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Prodigal Son

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The Parable of the Prodigal Son is a parable taught by Jesus to convey God's unbounded love and forgiveness. The parable illustrates the value of viewing one's own shortcomings objectively and embarking on a path of self-improvement. The turning point is when the son recognizes and admits to himself that he was applying a double standard against his own father.

This parable appears only in the Gospel of Luke. Like all of Jesus' parables, its message transcends language and cultural differences. The parable, set forth at Luke 15:11-32 (NIV), is as follows:[1]

11 Jesus continued: "There was a man who had two sons. 12 The younger one said to his father, 'Father, give me my share of the estate.' So he divided his property between them. 13 "Not long after that, the younger son got together all he had, set off for a distant country and there squandered his wealth in wild living.
14 After he had spent everything, there was a severe famine in that whole country, and he began to be in need. 15 So he went and hired himself out to a citizen of that country, who sent him to his fields to feed pigs. 16 He longed to fill his stomach with the pods that the pigs were eating, but no one gave him anything. 17 "When he came to his senses, he said, 'How many of my father's hired men have food to spare, and here I am starving to death! 18 I will set out and go back to my father and say to him: Father, I have sinned against heaven and against you. 19 I am no longer worthy to be called your son; make me like one of your hired men.' 20 So he got up and went to his father.
"But while he was still a long way off, his father saw him and was filled with compassion for him; he ran to his son, threw his arms around him and kissed him. 21 "The son said to him, 'Father, I have sinned against heaven and against you. I am no longer worthy to be called your son.' 22 "But the father said to his servants, 'Quick! Bring the best robe and put it on him. Put a ring on his finger and sandals on his feet. 23 Bring the fattened calf and kill it. Let's have a feast and celebrate. 24 For this son of mine was dead and is alive again; he was lost and is found.' So they began to celebrate.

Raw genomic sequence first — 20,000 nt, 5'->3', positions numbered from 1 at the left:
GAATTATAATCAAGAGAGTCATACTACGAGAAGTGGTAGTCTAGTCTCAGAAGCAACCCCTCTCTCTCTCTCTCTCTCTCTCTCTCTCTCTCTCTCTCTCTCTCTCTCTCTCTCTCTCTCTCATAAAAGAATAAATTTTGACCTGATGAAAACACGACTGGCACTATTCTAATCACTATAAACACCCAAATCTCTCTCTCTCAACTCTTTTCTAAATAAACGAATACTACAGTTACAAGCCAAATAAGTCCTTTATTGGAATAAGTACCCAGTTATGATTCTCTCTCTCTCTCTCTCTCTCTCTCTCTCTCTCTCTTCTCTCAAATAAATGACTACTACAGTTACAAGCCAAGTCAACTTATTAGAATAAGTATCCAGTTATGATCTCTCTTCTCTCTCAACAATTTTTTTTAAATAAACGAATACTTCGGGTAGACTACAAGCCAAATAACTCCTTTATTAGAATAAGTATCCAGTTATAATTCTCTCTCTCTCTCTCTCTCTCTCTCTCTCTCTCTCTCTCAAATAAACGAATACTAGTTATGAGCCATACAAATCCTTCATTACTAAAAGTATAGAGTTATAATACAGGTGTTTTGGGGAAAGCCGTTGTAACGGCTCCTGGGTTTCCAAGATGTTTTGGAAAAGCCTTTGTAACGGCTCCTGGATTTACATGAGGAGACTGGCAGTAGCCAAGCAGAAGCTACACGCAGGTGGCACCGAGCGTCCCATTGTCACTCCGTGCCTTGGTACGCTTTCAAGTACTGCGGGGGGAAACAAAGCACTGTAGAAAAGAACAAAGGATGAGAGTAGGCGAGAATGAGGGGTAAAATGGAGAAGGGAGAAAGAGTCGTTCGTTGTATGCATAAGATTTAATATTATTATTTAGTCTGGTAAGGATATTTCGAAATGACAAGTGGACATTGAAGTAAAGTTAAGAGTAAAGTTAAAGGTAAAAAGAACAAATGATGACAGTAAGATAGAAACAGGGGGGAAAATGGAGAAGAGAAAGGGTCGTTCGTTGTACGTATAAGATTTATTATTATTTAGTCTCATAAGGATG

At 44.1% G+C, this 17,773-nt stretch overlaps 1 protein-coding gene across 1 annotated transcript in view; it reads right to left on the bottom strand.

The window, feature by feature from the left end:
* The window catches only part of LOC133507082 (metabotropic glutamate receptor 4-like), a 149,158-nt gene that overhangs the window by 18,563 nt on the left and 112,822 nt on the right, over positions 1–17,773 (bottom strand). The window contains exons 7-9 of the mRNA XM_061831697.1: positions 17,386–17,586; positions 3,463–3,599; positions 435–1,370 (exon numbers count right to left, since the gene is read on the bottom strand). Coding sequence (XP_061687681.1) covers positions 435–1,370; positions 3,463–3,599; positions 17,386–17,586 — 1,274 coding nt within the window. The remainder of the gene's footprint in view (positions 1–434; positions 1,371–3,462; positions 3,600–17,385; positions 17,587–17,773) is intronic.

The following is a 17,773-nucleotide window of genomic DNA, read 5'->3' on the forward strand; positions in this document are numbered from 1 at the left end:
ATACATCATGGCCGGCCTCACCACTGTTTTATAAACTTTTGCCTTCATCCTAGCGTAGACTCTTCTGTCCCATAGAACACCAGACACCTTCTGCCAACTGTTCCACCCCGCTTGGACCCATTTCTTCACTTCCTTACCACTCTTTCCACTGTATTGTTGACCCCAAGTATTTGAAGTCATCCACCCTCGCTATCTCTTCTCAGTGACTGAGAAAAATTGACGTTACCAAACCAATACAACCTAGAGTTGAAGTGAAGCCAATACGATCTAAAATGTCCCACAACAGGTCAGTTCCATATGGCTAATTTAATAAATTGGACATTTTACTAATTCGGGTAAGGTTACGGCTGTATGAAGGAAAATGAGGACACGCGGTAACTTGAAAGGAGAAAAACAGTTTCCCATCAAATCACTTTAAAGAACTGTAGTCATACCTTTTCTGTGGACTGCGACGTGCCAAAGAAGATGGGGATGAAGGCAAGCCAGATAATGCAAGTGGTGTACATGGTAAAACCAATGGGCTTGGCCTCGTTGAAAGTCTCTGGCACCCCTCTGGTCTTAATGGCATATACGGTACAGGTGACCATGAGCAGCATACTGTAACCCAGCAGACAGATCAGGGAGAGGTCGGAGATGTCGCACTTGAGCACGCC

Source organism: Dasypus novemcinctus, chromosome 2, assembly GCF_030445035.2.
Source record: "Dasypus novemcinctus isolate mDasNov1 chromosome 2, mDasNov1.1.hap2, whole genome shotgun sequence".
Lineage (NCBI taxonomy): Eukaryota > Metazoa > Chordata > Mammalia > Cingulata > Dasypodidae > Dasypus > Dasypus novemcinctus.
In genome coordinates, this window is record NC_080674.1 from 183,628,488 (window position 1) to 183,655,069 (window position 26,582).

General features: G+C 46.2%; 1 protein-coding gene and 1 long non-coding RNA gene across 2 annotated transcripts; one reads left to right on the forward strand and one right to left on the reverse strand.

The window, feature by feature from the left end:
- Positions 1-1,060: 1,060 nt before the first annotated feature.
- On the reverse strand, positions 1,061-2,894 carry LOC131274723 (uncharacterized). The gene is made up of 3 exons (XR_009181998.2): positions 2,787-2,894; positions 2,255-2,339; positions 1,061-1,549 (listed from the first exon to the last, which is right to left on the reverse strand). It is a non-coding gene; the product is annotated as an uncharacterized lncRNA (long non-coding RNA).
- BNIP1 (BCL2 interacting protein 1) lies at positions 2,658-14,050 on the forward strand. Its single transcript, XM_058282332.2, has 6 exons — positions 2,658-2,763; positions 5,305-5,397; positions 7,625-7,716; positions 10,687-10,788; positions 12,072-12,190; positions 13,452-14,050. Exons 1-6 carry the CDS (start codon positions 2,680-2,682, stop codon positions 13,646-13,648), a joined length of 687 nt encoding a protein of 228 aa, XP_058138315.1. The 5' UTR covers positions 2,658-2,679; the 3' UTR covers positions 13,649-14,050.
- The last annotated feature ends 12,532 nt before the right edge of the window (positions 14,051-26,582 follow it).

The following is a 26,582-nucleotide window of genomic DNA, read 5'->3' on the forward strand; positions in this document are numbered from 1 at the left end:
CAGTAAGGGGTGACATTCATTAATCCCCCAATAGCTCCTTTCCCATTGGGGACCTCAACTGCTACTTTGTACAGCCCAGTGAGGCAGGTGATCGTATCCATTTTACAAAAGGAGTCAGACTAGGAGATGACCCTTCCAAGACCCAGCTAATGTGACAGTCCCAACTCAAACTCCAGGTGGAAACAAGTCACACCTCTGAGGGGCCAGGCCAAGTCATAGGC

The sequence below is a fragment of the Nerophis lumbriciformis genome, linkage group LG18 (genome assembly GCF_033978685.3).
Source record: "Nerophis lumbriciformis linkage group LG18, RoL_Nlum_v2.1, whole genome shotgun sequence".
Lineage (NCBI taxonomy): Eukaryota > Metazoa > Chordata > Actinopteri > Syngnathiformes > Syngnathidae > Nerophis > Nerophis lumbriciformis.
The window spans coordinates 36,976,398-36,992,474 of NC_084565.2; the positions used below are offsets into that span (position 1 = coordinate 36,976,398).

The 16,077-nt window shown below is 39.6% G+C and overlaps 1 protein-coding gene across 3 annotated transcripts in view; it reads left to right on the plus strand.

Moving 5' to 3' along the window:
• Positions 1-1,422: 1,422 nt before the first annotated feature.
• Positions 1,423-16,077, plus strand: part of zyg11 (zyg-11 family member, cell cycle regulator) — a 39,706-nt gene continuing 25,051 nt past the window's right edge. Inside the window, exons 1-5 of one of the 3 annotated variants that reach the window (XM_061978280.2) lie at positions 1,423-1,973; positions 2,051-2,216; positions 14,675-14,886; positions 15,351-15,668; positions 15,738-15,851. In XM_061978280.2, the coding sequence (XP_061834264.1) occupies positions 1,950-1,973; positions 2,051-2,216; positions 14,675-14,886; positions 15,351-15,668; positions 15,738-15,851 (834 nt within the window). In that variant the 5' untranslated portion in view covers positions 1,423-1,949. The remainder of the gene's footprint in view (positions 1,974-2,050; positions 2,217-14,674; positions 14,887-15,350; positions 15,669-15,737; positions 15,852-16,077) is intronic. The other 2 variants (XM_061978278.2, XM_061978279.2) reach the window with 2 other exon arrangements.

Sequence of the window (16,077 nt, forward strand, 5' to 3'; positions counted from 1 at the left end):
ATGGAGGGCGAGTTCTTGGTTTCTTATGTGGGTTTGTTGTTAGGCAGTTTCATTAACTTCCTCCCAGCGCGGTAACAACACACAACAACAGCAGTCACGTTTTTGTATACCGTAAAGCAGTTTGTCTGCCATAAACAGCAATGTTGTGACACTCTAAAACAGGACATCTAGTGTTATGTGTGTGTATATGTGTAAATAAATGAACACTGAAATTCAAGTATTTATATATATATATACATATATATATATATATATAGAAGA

25 "Meanwhile, the older son was in the field. When he came near the house, he heard music and dancing. 26 So he called one of the servants and asked him what was going on. 27 'Your brother has come,' he replied, 'and your father has killed the fattened calf because he has him back safe and sound.' 28 "The older brother became angry and refused to go in. So his father went out and pleaded with him. 29 But he answered his father, 'Look! All these years I've been slaving for you and never disobeyed your orders. Yet you never gave me even a young goat so I could celebrate with my friends. 30 But when this son of yours who has squandered your property with prostitutes comes home, you kill the fattened calf for him!' 31 "'My son,' the father said, 'you are always with me, and everything I have is yours. 32 But we had to celebrate and be glad, because this brother of yours was dead and is alive again; he was lost and is found.'"

Interpretation

The parable has several key elements. The prodigal (wasteful) son does not return until he begins to judge his own conduct and situation objectively.[2] Until that point, he is like others who insist on rejecting God for something far worse than what God routinely provides to everyone, family and worker alike.[3] When the prodigal son does return, his father (God) rushes out to meet him "while he was still a long way off."[4] Finally, God's rejection of his other son's objection shows that God's forgiveness is always available, regardless of inconsistent treatment of those seeking for it.[5] Put another way, it is never too late to ask for forgiveness from God.

References

  1. Luke 15:11-32 (NIV)
  2. Luke 15:13-16 (NIV)
  3. Luke 15:17-20 (NIV)
  4. Luke 15:20 (NIV)
  5. Luke 15:28-32 (NIV)
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